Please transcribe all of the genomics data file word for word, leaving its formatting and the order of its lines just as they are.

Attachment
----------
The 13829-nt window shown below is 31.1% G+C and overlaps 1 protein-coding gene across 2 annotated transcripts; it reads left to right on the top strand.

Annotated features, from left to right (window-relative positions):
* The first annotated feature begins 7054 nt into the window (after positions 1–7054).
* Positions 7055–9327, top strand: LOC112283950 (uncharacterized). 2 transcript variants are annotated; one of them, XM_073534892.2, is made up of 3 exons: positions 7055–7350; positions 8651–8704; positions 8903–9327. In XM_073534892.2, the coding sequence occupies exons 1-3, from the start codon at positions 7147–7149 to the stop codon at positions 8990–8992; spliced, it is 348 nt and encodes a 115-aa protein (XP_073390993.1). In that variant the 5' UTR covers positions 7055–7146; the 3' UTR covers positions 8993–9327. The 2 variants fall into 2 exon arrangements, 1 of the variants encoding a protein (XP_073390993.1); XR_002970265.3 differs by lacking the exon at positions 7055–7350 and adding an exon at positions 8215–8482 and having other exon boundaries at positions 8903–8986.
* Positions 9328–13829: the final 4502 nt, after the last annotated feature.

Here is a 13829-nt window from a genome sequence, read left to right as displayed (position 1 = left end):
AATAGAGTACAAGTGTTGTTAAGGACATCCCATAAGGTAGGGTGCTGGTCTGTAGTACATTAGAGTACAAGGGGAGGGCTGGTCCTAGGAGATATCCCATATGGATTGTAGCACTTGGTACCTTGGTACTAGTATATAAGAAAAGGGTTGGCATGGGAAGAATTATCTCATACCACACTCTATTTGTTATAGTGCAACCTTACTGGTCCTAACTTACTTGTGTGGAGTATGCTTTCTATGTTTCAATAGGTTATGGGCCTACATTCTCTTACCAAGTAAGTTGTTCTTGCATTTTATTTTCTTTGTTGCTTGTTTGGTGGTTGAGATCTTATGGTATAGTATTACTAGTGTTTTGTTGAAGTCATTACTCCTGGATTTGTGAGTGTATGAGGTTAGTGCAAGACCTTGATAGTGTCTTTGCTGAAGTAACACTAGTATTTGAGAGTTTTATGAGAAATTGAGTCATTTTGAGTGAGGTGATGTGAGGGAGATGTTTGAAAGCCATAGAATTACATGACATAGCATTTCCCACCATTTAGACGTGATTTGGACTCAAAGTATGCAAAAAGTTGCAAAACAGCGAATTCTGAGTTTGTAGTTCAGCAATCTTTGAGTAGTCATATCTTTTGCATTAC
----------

The 13829-nt window shown below is 31.1% G+C and overlaps 1 protein-coding gene across 2 annotated transcripts; it reads left to right on the top strand.

Annotated features, from left to right (window-relative positions):
* The first annotated feature begins 7054 nt into the window (after positions 1–7054).
* Positions 7055–9327, top strand: LOC112283950 (uncharacterized). 2 transcript variants are annotated; one of them, XM_073534892.2, is made up of 3 exons: positions 7055–7350; positions 8651–8704; positions 8903–9327. In XM_073534892.2, the coding sequence occupies exons 1-3, from the start codon at positions 7147–7149 to the stop codon at positions 8990–8992; spliced, it is 348 nt and encodes a 115-aa protein (XP_073390993.1). In that variant the 5' UTR covers positions 7055–7146; the 3' UTR covers positions 8993–9327. The 2 variants fall into 2 exon arrangements, 1 of the variants encoding a protein (XP_073390993.1); XR_002970265.3 differs by lacking the exon at positions 7055–7350 and adding an exon at positions 8215–8482 and having other exon boundaries at positions 8903–8986.
* Positions 9328–13829: the final 4502 nt, after the last annotated feature.

Here is a 13829-nt window from a genome sequence, read left to right as displayed (position 1 = left end):
AATAGAGTACAAGTGTTGTTAAGGACATCCCATAAGGTAGGGTGCTGGTCTGTAGTACATTAGAGTACAAGGGGAGGGCTGGTCCTAGGAGATATCCCATATGGATTGTAGCACTTGGTACCTTGGTACTAGTATATAAGAAAAGGGTTGGCATGGGAAGAATTATCTCATACCACACTCTATTTGTTATAGTGCAACCTTACTGGTCCTAACTTACTTGTGTGGAGTATGCTTTCTATGTTTCAATAGGTTATGGGCCTACATTCTCTTACCAAGTAAGTTGTTCTTGCATTTTATTTTCTTTGTTGCTTGTTTGGTGGTTGAGATCTTATGGTATAGTATTACTAGTGTTTTGTTGAAGTCATTACTCCTGGATTTGTGAGTGTATGAGGTTAGTGCAAGACCTTGATAGTGTCTTTGCTGAAGTAACACTAGTATTTGAGAGTTTTATGAGAAATTGAGTCATTTTGAGTGAGGTGATGTGAGGGAGATGTTTGAAAGCCATAGAATTACATGACATAGCATTTCCCACCATTTAGACGTGATTTGGACTCAAAGTATGCAAAAAGTTGCAAAACAGCGAATTCTGAGTTTGTAGTTCAGCAATCTTTGAGTAGTCATATCTTTTGCATTAC